1912 Ask any top marketer today and they may tell you that the secret to their success is attributable to two things:
- the ability to write, and recognize, good copy
- knowing what makes people buy
If you understand these two points, and understand them well, you will make your fortune. No doubt about it!
And it doesn’t matter if you sell your product or service online, or offline, the two principles above are still valid.
Think about it. What’s the point of having sexy-looking websites or graphically designed sales letters if they don’t convert prospects into customers? Who are you trying to impress? You need sales. You need conversions.
Claude Hopkins wrote: “Your marketing only works if it sells.”
And John W. Blake in his book: “Blind Advertising Expenditure” wrote: ” … there is only one justification for advertising. Sales! Sales! Sales!
You don’t need to be a genius writer to succeed. William Shakespeare was a writer. Charles Dickens was a writer. Stephen King is a writer. But you don’t have to be in that league. You need to write as if you are sat next to your prospect and all you need to use are the right words.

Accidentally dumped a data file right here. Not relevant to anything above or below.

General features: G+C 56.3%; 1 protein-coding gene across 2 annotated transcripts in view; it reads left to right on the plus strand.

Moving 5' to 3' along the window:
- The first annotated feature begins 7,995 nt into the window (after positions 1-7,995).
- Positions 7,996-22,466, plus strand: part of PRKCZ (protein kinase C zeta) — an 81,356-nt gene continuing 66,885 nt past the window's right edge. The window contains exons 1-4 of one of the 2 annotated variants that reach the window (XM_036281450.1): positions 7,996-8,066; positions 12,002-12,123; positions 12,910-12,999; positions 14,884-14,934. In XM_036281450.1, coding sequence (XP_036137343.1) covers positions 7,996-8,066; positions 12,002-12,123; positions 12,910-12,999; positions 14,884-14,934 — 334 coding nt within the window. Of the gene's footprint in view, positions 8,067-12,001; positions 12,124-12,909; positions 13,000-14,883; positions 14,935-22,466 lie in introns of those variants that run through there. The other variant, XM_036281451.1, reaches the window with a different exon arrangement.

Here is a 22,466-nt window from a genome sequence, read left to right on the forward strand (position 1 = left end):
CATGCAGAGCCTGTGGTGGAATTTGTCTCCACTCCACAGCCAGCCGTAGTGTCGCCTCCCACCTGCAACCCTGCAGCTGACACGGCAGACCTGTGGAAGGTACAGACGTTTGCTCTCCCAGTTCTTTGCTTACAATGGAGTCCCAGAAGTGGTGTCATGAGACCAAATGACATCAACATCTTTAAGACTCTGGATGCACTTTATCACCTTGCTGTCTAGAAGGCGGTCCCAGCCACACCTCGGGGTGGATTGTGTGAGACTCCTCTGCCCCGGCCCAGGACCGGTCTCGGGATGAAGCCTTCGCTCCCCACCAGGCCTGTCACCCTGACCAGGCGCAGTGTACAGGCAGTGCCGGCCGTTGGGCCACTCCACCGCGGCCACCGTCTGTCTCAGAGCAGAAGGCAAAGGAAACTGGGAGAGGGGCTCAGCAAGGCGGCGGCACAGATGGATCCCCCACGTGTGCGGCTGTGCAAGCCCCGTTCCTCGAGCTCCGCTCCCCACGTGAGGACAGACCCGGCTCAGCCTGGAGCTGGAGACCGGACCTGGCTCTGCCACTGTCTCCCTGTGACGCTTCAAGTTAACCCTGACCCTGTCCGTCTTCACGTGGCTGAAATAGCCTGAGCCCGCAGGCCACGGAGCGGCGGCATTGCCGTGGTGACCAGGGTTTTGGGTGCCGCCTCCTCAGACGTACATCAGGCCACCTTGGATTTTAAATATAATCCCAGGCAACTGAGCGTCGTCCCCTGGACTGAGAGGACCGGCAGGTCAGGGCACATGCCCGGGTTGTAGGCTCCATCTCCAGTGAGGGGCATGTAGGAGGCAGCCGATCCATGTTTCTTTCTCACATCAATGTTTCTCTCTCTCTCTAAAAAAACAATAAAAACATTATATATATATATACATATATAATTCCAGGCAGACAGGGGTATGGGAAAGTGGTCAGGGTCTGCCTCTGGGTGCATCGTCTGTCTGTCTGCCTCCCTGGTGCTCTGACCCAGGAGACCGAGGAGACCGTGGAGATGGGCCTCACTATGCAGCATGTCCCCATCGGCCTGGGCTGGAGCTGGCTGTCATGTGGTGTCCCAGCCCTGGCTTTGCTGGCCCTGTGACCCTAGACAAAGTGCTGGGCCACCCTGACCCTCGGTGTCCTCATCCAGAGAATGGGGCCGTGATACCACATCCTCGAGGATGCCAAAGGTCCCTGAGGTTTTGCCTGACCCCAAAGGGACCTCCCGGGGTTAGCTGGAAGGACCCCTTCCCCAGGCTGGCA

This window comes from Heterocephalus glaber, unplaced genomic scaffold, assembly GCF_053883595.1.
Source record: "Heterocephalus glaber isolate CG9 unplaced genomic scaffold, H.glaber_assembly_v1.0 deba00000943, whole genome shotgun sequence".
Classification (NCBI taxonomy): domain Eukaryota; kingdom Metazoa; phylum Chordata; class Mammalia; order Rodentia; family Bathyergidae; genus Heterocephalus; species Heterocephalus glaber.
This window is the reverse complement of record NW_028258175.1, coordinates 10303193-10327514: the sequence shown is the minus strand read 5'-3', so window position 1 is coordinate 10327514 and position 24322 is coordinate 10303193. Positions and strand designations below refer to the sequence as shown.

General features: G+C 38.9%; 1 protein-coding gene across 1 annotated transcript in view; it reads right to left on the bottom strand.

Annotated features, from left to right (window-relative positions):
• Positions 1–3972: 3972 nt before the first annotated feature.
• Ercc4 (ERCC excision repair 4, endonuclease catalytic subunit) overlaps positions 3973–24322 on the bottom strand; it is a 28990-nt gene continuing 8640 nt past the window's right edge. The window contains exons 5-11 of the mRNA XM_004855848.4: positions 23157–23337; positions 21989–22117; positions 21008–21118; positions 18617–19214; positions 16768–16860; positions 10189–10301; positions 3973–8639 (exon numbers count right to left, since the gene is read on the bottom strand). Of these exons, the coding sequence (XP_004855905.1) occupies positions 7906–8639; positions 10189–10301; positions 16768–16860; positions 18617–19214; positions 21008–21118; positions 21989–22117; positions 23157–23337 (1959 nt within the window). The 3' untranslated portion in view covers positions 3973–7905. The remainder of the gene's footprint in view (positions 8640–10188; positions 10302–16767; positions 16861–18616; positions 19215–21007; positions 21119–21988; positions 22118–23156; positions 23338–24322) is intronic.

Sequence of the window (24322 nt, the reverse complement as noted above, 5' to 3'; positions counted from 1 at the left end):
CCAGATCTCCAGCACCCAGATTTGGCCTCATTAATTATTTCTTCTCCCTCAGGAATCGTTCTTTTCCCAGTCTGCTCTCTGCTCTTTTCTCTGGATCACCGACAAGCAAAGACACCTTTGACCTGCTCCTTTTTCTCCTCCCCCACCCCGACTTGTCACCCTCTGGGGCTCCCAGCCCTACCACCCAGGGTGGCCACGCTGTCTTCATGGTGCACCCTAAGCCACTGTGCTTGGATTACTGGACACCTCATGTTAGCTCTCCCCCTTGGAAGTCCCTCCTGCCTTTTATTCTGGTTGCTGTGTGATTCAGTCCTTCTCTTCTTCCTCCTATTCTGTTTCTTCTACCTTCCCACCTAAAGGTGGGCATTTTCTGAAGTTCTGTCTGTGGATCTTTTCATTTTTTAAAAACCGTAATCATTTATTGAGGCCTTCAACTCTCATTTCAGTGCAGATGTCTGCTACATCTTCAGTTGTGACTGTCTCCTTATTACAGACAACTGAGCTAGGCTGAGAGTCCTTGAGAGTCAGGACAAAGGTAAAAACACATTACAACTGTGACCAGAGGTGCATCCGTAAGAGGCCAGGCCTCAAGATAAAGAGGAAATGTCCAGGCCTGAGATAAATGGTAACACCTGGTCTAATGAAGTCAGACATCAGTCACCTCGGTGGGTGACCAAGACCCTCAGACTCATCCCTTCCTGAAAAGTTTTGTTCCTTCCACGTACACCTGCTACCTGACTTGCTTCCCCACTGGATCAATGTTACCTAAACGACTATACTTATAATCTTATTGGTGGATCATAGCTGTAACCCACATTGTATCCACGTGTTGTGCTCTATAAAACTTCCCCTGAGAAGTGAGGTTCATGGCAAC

It’s using the right words that will get you those sales.
Here’s an extract from a 1912 advertising magazine:
What Good Copy is
It has been said that advertising space without good copy is like the wooden Indian in front of a cigar store. It
locates the store but it doesn’t say anything.
Years before the value of advertising copy was realized, most advertisers, especially in small towns, bought
space in their local papers to print an advertisement that read something like the following:
150 Main Street
Nowadays, nearly all markets, even in the smaller communities, have learned something about good copy.
A jeweller instead of simply telling that he is in the jewelry business will select articles from his stock that are good value for money, illustrate and describe them in his advertisements and quote attractive prices.
Copy must be terse, clear cut, and to the point. It must consists of short, crisp sentences. Long words should be avoided where possible. This is a busy world. Few people have time for long-winded descriptions and explanations.
Winston Churchill said: “Short words are best, and the old words when short are best of all.”
Good advertising copy does three things:
First: Attracts Attention.
Second: Interests the reader.
Third: Convinces the reader.
The first mission of an advertisement, as stated, is to attract attention. The attention of the reader may be secured by pictures, trade marks, striking headlines, unusual border designs, etc.. Which of these methods used depends altogether upon the article advertisement.
In advertising the majority of articles, the best plan is to show a good picture of the thing itself. A trade mark is valuable as an eye-arrester and when employed over and over again in the advertising, it is not easy for the reader to escape the advertisement at the first glance.
Interesting the Reader:
To make your advertising interesting, you must not only set forth the merits and quality of the article advertised, but you must make clear how it will benefit the purchaser.